You make a first appointment with a new massage therapist. Have you even wondered why the heck it is necessary to answer all these health history questions?
Maybe you take some medication for a low thyroid or the occasional Advil. But you’re healthy, and it’s just a massage anyway, right?! You never have to do it when you go to a spa.
Well, there are a few different reasons.
The intake process insures that you can receive massage and be safe doing so. If you cannot, this is a contraindication From the medical encyclopedia:
“A contraindication is a specific situation in which a drug, procedure, or surgery should not be used because it may be harmful to the person.”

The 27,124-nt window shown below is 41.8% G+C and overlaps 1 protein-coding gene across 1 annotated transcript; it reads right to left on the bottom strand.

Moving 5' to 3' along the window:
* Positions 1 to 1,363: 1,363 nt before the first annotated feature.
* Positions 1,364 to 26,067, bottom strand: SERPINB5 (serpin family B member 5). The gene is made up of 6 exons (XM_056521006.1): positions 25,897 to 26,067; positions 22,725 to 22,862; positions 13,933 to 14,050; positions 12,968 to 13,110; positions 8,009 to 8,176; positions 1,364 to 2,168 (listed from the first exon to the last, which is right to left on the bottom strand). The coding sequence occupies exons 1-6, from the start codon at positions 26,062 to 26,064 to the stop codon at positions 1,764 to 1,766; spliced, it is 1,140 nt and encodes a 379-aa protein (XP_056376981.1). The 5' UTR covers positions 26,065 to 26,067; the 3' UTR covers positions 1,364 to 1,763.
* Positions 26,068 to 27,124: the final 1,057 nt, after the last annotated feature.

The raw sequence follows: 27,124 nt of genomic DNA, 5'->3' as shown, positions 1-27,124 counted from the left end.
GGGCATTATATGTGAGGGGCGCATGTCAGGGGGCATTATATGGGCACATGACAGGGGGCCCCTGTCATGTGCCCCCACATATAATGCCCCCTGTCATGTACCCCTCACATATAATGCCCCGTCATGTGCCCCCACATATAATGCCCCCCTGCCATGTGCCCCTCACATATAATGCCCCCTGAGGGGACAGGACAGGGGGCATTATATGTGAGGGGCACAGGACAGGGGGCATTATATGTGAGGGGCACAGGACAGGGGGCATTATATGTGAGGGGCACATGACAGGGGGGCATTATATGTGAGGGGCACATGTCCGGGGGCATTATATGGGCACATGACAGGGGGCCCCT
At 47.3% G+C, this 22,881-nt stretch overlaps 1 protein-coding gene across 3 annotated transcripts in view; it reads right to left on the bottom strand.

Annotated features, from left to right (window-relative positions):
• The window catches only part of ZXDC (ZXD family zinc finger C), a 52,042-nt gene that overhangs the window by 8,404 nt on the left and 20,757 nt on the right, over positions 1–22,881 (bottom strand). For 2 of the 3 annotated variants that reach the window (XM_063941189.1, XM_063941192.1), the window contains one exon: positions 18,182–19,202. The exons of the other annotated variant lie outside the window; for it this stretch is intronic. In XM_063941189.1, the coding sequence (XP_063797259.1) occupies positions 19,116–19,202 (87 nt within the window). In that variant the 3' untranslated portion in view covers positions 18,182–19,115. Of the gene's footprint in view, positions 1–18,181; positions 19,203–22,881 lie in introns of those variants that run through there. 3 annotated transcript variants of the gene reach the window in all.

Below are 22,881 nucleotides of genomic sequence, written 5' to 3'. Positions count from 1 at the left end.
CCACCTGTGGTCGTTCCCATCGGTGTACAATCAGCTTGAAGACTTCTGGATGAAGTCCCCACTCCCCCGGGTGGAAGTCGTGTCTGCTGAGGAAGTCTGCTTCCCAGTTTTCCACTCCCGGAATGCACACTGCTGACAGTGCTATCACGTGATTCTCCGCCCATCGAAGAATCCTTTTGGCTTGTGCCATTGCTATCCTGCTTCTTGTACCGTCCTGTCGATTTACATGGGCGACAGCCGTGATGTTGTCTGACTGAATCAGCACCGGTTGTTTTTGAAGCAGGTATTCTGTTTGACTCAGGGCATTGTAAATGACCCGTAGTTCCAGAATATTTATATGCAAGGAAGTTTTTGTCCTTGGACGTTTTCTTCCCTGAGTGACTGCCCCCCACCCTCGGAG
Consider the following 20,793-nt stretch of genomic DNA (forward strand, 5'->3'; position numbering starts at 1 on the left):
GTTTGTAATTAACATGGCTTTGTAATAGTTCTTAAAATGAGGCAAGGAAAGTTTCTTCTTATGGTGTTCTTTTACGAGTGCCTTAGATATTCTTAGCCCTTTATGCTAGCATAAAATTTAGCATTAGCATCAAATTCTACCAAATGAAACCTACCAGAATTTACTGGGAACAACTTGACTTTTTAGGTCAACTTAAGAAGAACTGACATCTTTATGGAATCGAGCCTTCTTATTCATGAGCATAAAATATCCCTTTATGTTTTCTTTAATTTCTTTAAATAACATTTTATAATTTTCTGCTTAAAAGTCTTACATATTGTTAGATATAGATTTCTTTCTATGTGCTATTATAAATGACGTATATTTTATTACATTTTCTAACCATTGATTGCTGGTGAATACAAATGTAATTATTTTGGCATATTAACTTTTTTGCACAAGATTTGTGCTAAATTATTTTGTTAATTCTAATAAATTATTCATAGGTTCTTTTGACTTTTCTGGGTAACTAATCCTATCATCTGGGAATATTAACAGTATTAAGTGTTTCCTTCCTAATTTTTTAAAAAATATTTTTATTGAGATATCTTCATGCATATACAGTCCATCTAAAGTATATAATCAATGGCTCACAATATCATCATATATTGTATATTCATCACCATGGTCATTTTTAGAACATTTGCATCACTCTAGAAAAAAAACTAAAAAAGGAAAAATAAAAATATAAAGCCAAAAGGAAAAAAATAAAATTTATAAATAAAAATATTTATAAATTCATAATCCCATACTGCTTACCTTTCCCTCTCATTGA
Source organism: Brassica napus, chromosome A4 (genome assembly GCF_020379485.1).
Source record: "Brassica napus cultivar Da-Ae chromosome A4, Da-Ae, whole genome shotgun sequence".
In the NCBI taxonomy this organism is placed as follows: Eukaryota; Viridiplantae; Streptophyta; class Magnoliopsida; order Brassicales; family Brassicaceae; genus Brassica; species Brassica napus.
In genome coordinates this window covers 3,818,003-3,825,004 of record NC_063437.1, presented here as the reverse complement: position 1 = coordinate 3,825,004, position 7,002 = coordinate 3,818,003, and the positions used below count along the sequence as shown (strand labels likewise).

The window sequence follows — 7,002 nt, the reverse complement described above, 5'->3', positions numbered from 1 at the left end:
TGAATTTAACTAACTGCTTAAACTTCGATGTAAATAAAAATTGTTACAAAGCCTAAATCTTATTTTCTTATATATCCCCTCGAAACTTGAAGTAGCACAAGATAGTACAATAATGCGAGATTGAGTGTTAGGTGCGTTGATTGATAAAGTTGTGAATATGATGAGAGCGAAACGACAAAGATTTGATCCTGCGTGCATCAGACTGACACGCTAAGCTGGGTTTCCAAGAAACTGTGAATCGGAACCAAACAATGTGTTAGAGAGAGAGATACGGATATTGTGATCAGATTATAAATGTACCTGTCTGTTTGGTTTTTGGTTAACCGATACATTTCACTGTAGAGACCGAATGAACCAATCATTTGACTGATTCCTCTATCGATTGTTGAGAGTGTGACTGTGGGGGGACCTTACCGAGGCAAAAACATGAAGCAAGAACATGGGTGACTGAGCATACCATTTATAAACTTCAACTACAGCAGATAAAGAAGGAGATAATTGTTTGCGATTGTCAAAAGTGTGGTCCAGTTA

Contraindications for massage include conditions which are severe in nature, contagious, undiagnosed, or uncontrolled. They can be systemic, or local.
Systemic contraindications impact the whole body. An example of this would be a bacterial infection, or uncontrolled high blood pressure.
An example of a local contraindication would be Compartment Syndrome. (a recent injury is causing extreme pressure on blood vessels and nerves).
“The intake process insures that you can receive massage and be safe doing so.”
In the presence of a caution, clients may still receive massage. But your massage therapist will adjust the techniques to keep you safe. Examples include varicose veins, osteoporosis, or a recent bone fracture.
Just go home
This is for when you just came down with a cold, or have the flu. It’s best to prioritize your immune health and rebook your massage for a couple weeks from now.
Aaaaand for those who might be under the influence of alcohol or recreational drugs: sleep it off before your massage, pleez.